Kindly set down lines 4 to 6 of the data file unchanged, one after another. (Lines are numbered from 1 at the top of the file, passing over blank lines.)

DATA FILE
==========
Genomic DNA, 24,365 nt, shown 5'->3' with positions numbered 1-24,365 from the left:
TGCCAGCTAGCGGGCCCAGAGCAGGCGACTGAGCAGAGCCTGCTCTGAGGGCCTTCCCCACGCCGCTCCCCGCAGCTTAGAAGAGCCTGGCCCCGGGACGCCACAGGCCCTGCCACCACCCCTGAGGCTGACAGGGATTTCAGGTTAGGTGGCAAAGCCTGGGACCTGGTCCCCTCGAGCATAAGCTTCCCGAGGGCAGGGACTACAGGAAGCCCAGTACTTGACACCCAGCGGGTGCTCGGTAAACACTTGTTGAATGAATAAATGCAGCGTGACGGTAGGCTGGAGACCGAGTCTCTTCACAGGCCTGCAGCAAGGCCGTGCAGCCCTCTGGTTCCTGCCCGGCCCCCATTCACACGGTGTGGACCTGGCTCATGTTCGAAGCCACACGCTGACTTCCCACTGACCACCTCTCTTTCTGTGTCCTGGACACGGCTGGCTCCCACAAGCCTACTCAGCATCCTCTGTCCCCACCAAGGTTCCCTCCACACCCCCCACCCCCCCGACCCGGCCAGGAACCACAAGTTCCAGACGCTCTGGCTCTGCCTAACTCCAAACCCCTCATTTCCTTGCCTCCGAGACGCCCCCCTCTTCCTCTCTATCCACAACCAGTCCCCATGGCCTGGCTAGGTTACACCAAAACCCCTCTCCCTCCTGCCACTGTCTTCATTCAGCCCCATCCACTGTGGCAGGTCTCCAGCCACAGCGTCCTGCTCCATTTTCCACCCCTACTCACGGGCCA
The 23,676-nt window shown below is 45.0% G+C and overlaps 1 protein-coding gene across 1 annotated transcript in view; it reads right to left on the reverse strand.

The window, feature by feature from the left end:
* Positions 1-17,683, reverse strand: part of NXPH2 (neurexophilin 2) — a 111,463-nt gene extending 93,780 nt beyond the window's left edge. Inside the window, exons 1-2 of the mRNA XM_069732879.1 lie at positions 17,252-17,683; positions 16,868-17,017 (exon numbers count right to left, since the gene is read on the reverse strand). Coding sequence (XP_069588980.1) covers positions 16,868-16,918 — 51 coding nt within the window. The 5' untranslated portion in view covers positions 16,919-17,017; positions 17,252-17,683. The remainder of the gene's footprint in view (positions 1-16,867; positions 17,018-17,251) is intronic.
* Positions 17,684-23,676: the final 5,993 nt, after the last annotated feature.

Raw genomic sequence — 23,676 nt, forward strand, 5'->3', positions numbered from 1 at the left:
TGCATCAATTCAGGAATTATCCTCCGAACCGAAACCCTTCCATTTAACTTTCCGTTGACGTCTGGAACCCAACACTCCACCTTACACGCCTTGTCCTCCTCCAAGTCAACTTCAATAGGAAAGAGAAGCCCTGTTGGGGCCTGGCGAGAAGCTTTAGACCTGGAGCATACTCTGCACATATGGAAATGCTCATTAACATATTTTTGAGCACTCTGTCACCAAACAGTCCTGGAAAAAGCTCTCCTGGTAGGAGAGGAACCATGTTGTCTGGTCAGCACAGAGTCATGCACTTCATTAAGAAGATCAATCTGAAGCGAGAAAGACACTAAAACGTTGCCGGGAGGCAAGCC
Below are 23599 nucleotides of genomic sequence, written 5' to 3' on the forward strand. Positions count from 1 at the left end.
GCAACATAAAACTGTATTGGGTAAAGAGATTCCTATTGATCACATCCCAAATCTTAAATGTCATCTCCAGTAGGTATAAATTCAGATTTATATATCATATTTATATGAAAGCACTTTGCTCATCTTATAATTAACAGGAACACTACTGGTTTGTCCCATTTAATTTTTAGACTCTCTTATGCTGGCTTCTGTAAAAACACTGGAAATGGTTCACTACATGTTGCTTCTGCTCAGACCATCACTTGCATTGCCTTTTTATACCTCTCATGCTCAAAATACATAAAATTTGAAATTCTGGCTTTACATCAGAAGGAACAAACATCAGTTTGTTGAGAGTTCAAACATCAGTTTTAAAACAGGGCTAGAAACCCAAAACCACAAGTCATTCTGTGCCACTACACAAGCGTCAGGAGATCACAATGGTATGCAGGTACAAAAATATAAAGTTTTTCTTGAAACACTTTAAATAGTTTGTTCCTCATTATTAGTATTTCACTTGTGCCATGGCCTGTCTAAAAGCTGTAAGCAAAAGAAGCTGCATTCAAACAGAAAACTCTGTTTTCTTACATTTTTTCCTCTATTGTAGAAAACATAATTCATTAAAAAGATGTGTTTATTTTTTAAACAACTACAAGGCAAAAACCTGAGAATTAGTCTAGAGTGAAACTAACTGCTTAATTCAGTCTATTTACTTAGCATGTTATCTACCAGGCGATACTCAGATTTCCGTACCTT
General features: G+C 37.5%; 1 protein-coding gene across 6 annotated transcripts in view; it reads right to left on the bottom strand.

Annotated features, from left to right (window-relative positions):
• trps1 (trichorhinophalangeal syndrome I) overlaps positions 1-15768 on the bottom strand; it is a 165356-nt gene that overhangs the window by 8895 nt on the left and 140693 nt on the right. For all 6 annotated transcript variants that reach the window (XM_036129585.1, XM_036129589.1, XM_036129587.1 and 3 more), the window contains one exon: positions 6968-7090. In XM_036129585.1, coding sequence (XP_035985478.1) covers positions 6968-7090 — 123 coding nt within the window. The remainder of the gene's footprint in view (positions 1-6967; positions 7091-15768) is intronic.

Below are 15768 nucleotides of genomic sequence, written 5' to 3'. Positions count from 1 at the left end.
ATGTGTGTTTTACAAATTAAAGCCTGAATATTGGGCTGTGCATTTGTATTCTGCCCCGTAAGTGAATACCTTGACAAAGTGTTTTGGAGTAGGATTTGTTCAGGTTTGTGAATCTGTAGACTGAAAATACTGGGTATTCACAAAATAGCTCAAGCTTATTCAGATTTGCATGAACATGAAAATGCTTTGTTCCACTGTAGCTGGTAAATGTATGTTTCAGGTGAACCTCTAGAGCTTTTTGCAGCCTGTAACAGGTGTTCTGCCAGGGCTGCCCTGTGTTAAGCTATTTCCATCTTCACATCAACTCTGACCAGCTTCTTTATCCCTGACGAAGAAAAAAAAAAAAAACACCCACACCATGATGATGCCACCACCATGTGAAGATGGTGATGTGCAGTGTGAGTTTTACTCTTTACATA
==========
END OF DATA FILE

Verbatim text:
The window, feature by feature from the left end:
* Positions 1-17,683, reverse strand: part of NXPH2 (neurexophilin 2) — a 111,463-nt gene extending 93,780 nt beyond the window's left edge. Inside the window, exons 1-2 of the mRNA XM_069732879.1 lie at positions 17,252-17,683; positions 16,868-17,017 (exon numbers count right to left, since the gene is read on the reverse strand). Coding sequence (XP_069588980.1) covers positions 16,868-16,918 — 51 coding nt within the window. The 5' untranslated portion in view covers positions 16,919-17,017; positions 17,252-17,683. The remainder of the gene's footprint in view (positions 1-16,867; positions 17,018-17,251) is intronic.
* Positions 17,684-23,676: the final 5,993 nt, after the last annotated feature.